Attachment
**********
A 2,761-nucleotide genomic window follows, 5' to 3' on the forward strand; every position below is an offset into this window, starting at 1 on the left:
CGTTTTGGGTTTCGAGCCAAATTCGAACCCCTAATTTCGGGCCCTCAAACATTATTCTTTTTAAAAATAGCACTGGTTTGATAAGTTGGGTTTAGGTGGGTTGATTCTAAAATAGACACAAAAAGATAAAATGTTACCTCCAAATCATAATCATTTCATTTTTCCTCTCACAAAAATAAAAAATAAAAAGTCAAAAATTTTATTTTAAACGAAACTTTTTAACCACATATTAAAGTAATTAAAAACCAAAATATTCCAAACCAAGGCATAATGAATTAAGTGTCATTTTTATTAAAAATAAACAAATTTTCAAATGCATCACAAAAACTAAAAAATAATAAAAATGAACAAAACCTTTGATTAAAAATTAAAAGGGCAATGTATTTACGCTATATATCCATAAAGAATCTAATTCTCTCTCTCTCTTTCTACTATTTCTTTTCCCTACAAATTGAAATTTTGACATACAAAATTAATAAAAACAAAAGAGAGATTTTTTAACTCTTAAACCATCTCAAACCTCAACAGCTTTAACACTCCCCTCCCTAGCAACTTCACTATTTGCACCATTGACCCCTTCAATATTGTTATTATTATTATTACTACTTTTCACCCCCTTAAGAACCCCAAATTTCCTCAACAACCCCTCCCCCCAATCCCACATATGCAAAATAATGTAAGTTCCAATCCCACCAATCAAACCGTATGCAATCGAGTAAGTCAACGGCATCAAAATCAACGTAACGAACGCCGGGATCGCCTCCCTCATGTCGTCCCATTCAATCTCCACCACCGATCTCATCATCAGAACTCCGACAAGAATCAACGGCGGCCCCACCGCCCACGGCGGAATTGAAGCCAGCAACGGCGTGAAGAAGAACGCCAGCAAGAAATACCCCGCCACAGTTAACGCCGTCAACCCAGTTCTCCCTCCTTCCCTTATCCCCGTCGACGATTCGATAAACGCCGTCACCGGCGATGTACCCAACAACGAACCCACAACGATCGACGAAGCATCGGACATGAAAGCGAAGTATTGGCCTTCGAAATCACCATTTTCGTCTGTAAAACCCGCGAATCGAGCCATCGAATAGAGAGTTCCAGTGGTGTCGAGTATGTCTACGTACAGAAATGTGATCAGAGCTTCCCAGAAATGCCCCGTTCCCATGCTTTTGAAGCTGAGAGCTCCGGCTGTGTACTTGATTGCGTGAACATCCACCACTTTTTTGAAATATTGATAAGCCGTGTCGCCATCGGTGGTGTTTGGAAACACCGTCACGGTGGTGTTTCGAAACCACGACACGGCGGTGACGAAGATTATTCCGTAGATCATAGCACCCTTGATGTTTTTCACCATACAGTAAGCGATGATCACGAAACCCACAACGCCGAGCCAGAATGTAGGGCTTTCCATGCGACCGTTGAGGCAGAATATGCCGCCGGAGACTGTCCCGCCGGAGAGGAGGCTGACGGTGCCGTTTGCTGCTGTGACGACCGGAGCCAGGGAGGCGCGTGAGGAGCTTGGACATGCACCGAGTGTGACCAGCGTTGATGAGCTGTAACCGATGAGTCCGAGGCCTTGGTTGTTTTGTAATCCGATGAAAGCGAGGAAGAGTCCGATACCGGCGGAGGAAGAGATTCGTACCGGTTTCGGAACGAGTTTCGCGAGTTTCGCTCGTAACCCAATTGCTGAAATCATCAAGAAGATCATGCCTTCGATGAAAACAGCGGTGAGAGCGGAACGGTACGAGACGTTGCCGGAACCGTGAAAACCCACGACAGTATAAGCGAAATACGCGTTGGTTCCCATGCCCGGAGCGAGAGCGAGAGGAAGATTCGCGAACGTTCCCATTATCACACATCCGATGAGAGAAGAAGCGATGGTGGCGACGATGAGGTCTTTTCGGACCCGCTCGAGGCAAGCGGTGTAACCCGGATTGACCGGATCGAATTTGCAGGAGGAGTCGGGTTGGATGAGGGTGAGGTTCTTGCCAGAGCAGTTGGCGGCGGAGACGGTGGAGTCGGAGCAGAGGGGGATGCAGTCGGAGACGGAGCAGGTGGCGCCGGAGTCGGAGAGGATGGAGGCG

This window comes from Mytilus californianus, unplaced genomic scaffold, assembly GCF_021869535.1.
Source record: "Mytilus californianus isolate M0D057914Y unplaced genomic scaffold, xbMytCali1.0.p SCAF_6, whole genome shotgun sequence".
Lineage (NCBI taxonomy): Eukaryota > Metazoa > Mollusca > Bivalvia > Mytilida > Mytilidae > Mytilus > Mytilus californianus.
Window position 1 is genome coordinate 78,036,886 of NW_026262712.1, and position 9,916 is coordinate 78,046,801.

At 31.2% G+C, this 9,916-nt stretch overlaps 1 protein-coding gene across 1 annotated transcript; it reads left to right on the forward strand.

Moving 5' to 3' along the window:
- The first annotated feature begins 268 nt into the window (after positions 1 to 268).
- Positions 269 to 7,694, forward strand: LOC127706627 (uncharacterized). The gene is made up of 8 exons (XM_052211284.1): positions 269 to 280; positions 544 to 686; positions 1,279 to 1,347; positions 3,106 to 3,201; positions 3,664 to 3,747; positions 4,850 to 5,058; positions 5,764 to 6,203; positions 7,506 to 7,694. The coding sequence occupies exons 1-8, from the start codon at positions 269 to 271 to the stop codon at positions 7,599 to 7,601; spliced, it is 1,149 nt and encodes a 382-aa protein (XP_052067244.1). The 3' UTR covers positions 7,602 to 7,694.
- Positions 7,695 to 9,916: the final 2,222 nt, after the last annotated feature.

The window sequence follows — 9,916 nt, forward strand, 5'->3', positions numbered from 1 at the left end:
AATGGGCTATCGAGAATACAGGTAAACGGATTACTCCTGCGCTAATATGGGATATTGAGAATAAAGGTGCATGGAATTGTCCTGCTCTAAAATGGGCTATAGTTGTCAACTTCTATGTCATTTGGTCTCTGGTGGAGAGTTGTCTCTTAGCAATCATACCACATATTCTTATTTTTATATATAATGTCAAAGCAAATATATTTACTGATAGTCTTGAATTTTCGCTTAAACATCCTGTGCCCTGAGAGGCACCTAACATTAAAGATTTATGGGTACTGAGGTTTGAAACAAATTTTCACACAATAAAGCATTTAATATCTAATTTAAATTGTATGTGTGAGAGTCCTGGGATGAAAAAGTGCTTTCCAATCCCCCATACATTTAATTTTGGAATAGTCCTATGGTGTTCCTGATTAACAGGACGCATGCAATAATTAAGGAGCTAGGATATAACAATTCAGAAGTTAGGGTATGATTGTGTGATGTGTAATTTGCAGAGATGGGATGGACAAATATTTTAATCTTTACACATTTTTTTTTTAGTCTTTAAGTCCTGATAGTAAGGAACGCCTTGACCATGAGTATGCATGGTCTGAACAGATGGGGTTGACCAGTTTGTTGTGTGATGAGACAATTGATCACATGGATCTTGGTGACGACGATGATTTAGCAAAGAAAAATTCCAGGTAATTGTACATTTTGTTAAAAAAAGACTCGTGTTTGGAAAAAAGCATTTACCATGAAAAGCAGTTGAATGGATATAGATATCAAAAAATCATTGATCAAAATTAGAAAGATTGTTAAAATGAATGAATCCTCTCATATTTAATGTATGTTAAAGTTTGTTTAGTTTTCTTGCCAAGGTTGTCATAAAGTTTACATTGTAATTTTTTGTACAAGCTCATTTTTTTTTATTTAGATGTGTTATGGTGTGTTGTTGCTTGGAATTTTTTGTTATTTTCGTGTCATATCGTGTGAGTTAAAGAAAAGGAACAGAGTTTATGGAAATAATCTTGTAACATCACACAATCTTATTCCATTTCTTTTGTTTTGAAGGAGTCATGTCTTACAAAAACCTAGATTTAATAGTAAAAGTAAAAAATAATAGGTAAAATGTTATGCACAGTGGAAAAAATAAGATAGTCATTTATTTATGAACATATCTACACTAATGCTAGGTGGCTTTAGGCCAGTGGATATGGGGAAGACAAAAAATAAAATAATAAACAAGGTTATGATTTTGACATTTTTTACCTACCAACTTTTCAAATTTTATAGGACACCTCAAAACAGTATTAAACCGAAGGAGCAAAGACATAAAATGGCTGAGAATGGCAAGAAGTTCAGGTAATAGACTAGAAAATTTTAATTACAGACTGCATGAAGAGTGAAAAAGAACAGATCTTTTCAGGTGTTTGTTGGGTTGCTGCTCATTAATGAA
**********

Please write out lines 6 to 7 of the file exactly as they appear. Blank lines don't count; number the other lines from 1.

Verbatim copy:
Window position 1 is genome coordinate 78,036,886 of NW_026262712.1, and position 9,916 is coordinate 78,046,801.

At 31.2% G+C, this 9,916-nt stretch overlaps 1 protein-coding gene across 1 annotated transcript; it reads left to right on the forward strand.